Tomorrow will be new, and I will be different, yet the same – and so long as I am His – that will be good. too.

    This was good thing to read today.

    thank you Emily

    God Bless and Keep

  18. amy says

    I love your quote by Gary Morland. As I was reading the list of so called faults it felt freeing because it was done with an air of acceptance rather than blame. It was perfectly timed for me because just this morning I was caught with a messy house by people I wanted to impress. I went through the usual internal conversation of criticizing and fault finding. This post, and that quote especially, has inspired me to sit down and write out these things with a different perspective, one of self love and acceptance. Thankyou!!!

  19. says

    From one who stares into space to feel normal to another… I’m there. Just finally realizing that it’s okay to be the person I am, not the one everybody else expects or even the one I imagined I’d be.

    The thing that makes you come alive. I treasure the moment I realized that Thing and accepted that it was my Creator who had set the fire burning. I’m still learning to keep at it.

  20. says

    well written! I heard once you are who you are when you were 10 years old. What made your heart jump then, may be what makes it jump now. The other think I have learned is to accept myself as God wired me. Some things we can change but most of it we can’t.

  21. says

    I don’t want to keep beating the same drum…but I will. Thank you for writing. It has been such a gift to me. I really look forward to having a cup of coffee and sitting to read your posts….because God is really speaking to me through them. Just last night I was headed to community group, which just separated the men and ladies in two different groups. I was nervous going…why?…I don’t know. I know these girls. But I guess I really don’t know me yet. I prayed that God will help me to be the me He created…not the one I am trying to create…cause all that results in is an awkward mess. Anyways, I am looking forward to really knowing me. I don’t yet. I’m 27, and hope I get a clue by 30. :) We’ll see. But I do know that I am more aware now of who He created me to be than I was 5 years ago. It’s a process…a socially awkward, yet beautiful process. :)

    Thank you as always.

  22. says

    Although I’ve “always” been encouraged to embrace my creativity, your post rings true in another area of my “being a grown up.” I truly believed that I was not a grown up because I was so passionate and enthusiastic. Because of some bad teaching, I believed that when the Apostle Paul spoke of being a child and putting away childish things, I thought that basically needed to be a quiet, completely self-controlled, always disciplined individual, and had to put away my passionate, enthusiastic ways in order to be “mature.”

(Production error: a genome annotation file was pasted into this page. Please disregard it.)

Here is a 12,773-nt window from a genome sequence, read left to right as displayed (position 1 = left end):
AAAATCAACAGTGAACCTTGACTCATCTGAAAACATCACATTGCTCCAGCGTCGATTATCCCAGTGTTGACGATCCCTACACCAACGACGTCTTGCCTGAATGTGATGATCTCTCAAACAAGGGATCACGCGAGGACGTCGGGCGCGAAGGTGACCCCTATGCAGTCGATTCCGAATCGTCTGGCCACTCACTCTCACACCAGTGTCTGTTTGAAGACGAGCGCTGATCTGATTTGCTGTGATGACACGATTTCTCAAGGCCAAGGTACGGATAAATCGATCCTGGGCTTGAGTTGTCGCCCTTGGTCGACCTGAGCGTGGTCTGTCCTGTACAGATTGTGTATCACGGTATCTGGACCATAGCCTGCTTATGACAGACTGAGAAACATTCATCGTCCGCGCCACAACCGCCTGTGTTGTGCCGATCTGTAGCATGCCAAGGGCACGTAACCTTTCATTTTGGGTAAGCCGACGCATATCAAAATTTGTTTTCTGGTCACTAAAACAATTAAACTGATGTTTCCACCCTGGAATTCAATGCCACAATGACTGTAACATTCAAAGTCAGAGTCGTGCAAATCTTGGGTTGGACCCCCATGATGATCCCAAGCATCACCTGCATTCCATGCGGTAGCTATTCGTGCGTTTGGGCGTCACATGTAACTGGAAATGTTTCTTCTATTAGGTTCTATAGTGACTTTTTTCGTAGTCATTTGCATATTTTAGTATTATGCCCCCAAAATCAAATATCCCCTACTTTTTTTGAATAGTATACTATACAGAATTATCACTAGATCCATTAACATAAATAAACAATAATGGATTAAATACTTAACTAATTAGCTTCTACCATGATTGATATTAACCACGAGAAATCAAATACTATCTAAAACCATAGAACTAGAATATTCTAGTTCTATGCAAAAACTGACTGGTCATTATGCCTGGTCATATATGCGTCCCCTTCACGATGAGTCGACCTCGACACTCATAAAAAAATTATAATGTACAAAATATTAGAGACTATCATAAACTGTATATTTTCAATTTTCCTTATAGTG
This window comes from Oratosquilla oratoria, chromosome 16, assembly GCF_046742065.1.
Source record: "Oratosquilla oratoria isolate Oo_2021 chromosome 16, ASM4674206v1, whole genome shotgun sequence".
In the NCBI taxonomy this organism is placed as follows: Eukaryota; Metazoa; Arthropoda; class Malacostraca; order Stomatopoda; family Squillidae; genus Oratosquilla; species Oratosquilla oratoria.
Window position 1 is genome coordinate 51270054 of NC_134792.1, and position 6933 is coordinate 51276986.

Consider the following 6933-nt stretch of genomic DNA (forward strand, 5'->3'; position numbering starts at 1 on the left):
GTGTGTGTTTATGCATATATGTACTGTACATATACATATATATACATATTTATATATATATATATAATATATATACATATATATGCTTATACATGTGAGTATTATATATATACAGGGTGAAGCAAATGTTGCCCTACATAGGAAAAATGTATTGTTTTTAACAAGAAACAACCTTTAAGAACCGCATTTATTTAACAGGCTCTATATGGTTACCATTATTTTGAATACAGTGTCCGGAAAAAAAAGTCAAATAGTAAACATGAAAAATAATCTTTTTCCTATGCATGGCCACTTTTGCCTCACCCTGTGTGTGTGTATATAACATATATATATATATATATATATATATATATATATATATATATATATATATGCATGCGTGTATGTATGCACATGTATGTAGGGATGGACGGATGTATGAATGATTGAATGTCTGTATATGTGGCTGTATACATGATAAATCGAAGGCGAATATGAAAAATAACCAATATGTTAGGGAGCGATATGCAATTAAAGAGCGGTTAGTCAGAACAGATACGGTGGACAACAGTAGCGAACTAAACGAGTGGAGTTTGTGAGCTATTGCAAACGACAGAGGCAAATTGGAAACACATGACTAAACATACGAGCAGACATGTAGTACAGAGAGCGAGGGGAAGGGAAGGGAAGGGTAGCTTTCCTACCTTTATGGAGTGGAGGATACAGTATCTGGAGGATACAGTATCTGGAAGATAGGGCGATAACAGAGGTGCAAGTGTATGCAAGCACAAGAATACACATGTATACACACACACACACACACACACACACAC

I’ve now embraced the passionate personality that my Creator instilled in me. He created me on purpose with a purpose to create with a passion that others do not have.

    I just wish the learning curve hadn’t been quite so curvy!

    • says

      I completely know what you mean! Sometimes I’m nervous to meet people who only know me from the blog in real life because I’m kind of giggly and excitable. And I’m not sure people expect that when they read me here. So there is always a bit of hesitation – like – will you still like me even though I laugh way too loud?

      • says

        I can handle giggly and exitable…but I can’t be your friend if you are part of an eighties cover band…that sings “Push it” in the maternity ward of the hospital….

        Or can I?

        Sorry, but I need a little crazy in the friends (real and imaginary) I have. Perfect makes me nervous. Come to think of it, so does clean…

  23. says

    This is so true. I’ve been thinking, in my quiet times, about how I struggle with being the woman that i am. For so long I’ve taken pieces of me and believed they are not ones that belong in the lifestyle of a wife and a mother. Only now, at 34 years old, and I finally beginning to grasp that i am able to be whoever I am. There will always be room for growth though, and that’s a good thing… there is no “set mold” and I’m finally granting myself the freedom to be ok with that.